“I think it’s enchanting. In a world that's really tough and hardcore, it’s easy for (us) to just want enchantment, something to heighten our emotions back to our childhood.”
As you step into a Patrick Dougherty structure, the world around you transforms. When you stand among the contorted, bent branches and stroll under the intricate arches and doorways, the noises of the modernized world around you suddenly vanish. The woven saplings allow the forest to fill your senses as the sun’s rays peek through the windows, casting rays of light inside. It’s evident this was designed by a craftsman with a deep love and respect for the serenity of nature.
The installation inspires connections to an array of architectural styles, cultures, and art forms for those who witness it. Jeanette Rayles likened the design to an oversized basket. Another volunteer, Kathy Davidson, felt that the style and form of the construction resembled buildings of multiple cultures and religions. For her, one of the strongest visual connections the dome-shaped structures evoked was the architecture of mosques. She observed, "I think it has kind of a spiritual look...peaceful."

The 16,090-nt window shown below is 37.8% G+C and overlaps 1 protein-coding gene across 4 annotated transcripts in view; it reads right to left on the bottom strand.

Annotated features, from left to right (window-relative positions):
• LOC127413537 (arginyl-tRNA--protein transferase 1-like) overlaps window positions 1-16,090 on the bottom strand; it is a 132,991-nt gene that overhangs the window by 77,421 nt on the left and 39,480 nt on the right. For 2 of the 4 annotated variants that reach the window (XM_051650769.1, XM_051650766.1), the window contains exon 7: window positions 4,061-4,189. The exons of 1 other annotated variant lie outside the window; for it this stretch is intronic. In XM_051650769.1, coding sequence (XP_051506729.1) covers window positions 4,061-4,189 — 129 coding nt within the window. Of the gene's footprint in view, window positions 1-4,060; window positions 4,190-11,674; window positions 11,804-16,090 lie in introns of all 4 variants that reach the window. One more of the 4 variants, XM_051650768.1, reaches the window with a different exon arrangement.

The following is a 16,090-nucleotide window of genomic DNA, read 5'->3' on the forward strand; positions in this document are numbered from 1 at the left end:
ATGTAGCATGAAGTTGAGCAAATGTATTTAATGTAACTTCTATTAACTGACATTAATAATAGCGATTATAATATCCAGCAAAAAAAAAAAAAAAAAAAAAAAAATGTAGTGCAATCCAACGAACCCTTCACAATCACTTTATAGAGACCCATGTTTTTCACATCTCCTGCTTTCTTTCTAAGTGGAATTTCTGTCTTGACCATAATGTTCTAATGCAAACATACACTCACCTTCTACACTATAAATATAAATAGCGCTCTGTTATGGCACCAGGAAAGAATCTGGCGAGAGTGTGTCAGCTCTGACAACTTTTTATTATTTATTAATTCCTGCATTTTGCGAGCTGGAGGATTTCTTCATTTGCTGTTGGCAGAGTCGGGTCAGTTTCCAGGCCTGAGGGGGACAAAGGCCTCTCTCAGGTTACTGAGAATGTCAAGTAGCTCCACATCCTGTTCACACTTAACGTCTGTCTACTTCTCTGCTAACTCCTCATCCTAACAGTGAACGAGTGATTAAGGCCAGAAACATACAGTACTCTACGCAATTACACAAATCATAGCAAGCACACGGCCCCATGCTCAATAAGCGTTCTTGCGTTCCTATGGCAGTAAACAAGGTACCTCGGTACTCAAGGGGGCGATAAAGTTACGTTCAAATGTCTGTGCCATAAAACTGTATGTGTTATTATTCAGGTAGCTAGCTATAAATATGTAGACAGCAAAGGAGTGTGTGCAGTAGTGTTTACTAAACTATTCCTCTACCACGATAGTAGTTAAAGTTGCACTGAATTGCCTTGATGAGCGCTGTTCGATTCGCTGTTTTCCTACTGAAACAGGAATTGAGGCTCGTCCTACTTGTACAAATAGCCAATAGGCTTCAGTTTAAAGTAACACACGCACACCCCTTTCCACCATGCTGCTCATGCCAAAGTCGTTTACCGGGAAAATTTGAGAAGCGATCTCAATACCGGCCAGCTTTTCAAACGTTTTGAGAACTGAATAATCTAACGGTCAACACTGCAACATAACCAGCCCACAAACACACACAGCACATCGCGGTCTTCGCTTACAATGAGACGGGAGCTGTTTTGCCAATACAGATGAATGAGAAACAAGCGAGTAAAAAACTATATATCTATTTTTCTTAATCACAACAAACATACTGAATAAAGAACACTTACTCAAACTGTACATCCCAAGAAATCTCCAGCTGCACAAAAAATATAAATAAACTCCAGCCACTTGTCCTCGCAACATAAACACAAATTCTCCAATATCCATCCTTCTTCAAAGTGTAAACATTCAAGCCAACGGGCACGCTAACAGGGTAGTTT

As the crown jewel of "the valley," Highbrow is nestled directly in front of the beloved Kentucky Museum. Many students have admittedly rerouted their daily commutes just for the sake of passing by the whimsical structure. One student shared, “I used to walk up the hill to Van Meter to get to class and through Potter Hall, but now I’ve been walking past the Kentucky Museum, and that will be my path for the rest of my college career.” The structure has been described as warm and nurturing. Volunteer Leslie Weigel said, “What I like best about it is the way it's situated on the path, inviting people to walk through it."